Sleeve (O. Eng. "slieve", or "slyf", a word allied to "slip", cf. Dutch "sloof") is that part of a
garmentwhich covers the arm, or through which the arm passes or slips. The pattern of the sleeve is one of the characteristics of fashion in dress, varying in every country and period. Various survivals of the early forms of sleeve are still found in the different types of academic or other robes. Where the long hanging sleeve is worn it has, as still in Chinaand Japan, been used as a pocket, whence has come the phrase "to have up one's sleeve", to have something concealed ready to produce. There are many other proverbial and metaphorical expressions associated with the sleeve, such as "to wear one's heart upon one's sleeve", and "to laugh in one's sleeve".
Sleeves can either be long or short. They are long on most shirts, but short on others, including sportshirts.
Types of sleeves
*"Batwing sleeve", a long sleeve with a very deep armhole, tapering towards the wrist. Also known as a "magyar" sleeve.
*"Bell sleeve", a long sleeve that is fitted from the shoulder to wrist and gently flared from wrist onward. The bell sleeve is very similar to the poet sleeve, but has a "cleaner look," often without ruffles.
Bishopsleeve", a long sleeve, fuller at the bottom than the top, and gathered into a cuff(1940s)
*"Cap sleeve", a very short sleeve not extending below
*"Dolman sleeve", a long sleeve that is very wide at the top and narrow at the wrist
*"Gigot sleeve" or "leg of mutton sleeve", a sleeve that is extremely wide over the upper arm and narrow from the elbow to the wrist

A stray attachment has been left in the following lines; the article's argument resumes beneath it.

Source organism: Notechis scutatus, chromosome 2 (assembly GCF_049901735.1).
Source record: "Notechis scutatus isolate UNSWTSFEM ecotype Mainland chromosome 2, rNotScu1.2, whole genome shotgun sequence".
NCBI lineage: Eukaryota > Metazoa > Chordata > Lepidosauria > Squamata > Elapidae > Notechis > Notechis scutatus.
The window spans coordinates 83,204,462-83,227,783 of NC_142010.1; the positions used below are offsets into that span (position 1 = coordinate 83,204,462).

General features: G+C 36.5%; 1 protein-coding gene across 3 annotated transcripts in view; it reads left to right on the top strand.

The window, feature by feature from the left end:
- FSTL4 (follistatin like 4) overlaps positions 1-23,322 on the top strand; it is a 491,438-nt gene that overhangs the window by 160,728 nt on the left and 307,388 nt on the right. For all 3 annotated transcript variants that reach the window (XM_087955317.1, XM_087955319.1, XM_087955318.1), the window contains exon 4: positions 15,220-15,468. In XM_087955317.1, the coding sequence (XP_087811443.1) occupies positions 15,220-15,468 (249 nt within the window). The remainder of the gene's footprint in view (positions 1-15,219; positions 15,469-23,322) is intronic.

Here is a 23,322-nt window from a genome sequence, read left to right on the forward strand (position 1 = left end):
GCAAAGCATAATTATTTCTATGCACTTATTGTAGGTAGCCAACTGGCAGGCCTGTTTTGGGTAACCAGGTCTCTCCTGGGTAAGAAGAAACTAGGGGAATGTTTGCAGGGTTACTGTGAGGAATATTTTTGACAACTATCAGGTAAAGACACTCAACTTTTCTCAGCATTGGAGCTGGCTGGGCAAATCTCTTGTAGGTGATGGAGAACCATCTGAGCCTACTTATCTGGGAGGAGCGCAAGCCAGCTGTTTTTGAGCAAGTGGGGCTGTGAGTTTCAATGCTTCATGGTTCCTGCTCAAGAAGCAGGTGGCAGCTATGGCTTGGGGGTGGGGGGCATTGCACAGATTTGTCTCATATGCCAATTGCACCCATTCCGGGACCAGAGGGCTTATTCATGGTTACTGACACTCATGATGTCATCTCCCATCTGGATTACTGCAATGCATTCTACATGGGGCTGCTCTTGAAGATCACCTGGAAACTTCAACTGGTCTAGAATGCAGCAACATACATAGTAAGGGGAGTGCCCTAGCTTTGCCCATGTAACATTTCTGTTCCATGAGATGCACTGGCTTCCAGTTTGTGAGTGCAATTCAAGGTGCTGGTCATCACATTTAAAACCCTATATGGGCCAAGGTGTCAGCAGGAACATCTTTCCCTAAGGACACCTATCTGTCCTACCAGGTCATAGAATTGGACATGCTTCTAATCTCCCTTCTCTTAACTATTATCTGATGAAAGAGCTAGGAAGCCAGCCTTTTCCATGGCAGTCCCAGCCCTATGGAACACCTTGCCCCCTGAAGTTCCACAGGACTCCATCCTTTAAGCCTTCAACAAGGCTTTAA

*"Hanging sleeve", a sleeve that opens down the side or front, or at the elbow, to allow the arm to pass through (14th, 15th, and 16th centuries.)
*"Juliette sleeve", a long, tight sleeve with a puff at the top, inspired by fashions of the
Italian Renaissanceand named after Shakespeare'stragic heroine; popular from the Empire period through the 1820s in fashion, again in the late 1960s under the influence of Zeffirelli's film
*"Pagoda sleeve", a wide, bell-shaped sleeve popular in the 1860s, worn over an
engageanteor false undersleeve
*"Paned sleeve", a sleeve made in "panes" or panels, allowing a lining or shirt-sleeve to show through (16th and 17th centuries)
*"Poet sleeve", a long sleeve fitted from shoulder to elbow, and then flared (somewhat dramatically) from elbow to wrist (or sometimes mid-hand). Often features ruffles on the cuffs.
*"Puffed" or "puff sleeve", a short, full sleeve gathered at the top and bottom, now most often seen on wedding and children's clothing
Raglan sleeve", a sleeve that extends to the neckline
*"Set-in sleeve", a sleeve sewn into an armhole ("armscye")
*"Two-piece sleeve", a sleeve cut in two pieces, inner and outer, to allow the sleeve to take a slight "L" shape to accommodate the natural bend at the elbow without wrinkling; used in
Virago sleeve", a full "paned" or "pansied" sleeve gathered into two puffs by a ribbonor fabric band above the elbow, worn in the 1620s and 1630s.
*"3/4 Length Sleeve", a sleeve which extends from the shoulder to a length mid-way between the elbow and the wrist. It was common in the United States in the 1950s and again 21st century.
Oxford English Dictionary
*Picken, Mary Brooks: "The Fashion Dictionary", Funk and Wagnalls, 1957.
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